Hard structure is another key feature when deciding where to cast in a stream. Imagine yourself as a trout. Where in the water would you hide to ambush a meal? Fallen trees, dams, and boulders all provide cover and points of attack for fish. Casting in and around these natural blinds for a brown on the hunt will frequently result in a strike.

trees in a river for trout fishing
Trees in the water provide hiding spots and ambush points for trout.

Finally, you’ve got to go with the flow. Areas where the current goes from fast to slow or vice versa are also brown trout hotspots in a stream. These areas typically consist of rapids leading into a slow, deep pool (or the other way around). Especially in the colder months, it is essential to find these areas. A brown trout’s metabolic rate decreases in the winter, so it looks to find warmer water and expend as little energy as possible. Deep pools hold warmth, and the slower current allows the fish to maintain its position without working too hard. Rather than chasing prey down a fast flow, he’ll prefer to not work as hard and wait for a meal to slowly drift by.

Tactics for Approach, Casting, and Retrieving

Finally, we’ve made it to the stream, ready to hunt for a juicy bend, bit of structure, or change in current and depth. Another puzzle now presents itself. Should you head upstream or downstream? Remember, stealth is key for skinny water trout, so if you’re getting in the water to wade, always walk upstream. You’ll stir up mud and silt with each step, and if you were to move downstream, you’d be following this dirtied water much to the fish’s advantage and to your detriment. They’ll know you’re coming well before you approach their position. If you plan to walk the bank there is a little more leeway for heading downstream, but it is still less ideal than traveling upstream. You won’t be stirring up debris, however your shadow may pass over a fish and spook him before reaching your point of attack. Plus, fish generally sit facing the current so they’ll be looking in the direction you’re coming from and could spot your movement.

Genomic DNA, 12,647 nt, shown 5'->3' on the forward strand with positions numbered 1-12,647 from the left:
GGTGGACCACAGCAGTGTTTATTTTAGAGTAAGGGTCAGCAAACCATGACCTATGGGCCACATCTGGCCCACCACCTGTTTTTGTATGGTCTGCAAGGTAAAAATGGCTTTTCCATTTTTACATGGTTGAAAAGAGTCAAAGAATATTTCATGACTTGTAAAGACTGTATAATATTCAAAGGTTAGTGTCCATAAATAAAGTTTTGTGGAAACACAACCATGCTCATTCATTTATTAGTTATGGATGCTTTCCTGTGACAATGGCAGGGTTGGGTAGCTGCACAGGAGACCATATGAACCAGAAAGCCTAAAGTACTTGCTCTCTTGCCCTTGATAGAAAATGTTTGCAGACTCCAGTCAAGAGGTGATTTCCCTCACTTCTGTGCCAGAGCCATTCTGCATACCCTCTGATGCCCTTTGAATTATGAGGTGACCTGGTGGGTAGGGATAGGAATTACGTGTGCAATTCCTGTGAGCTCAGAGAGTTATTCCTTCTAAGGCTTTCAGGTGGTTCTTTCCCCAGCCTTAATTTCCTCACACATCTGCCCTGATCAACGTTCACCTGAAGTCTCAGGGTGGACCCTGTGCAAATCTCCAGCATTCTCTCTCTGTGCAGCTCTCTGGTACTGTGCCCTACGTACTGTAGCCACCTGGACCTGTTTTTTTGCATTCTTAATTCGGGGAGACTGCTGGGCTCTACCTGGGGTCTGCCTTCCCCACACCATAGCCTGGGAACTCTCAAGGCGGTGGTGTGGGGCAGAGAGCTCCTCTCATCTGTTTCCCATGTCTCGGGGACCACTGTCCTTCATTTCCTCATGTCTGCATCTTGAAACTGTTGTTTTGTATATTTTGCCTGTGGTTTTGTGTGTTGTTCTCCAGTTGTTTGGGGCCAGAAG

Go ahead and position yourself downstream of the target you plan to cast at. Now, let’s pick it apart. Toss out your lure so that it lands above the structure, bend, or current change you’re working, and retrieve it back downstream towards you. In the colder months, reel just fast enough to get the metal blades turning. If the weather is warmer, feel free to rip it a little faster. Always stay tight to your spinner. Allowing the slightest amount of slack in your line will cause the lure to drift limp. Never cast downstream and retrieve back up towards you. Trout face upstream waiting to ambush prey drifting down. So, a spinner moving opposite the direction that the stream is flowing is an unnatural presentation and will likely be ignored by fish.

Try to keep your lure in the outside of a bend where the deeper water or cut bank will be. For structure, bring your lure as close to it as possible. Don’t be afraid of getting hung up — you might lose a lure, but you could also miss out on a fish lurking within a dam or laydown waiting to ambush your offering. If you’ve found a slow flowing, deep pool either above or below some rapids, cast upstream and retrieve your lure through the transition zone from fast to slow (or slow to fast) all the way back to where you’ve set up downstream.

reading a trout river
Follow the foam! Retrieve your spinner along foam lines to catch trout picking off prey.


One final word of advice: follow the foam. Foam lines in a stream give an indication of where the current is collecting debris, including trout food. Fish will often be staged close to these lines, so retrieving your spinner along them would be wise.

Walking a stream for brown trout can be incredibly peaceful, therapeutic, and rewarding. Employ these tactics and experience the beauty and majesty of brown trout for yourself, with your spinning gear in hand.

-By Adam Greenberg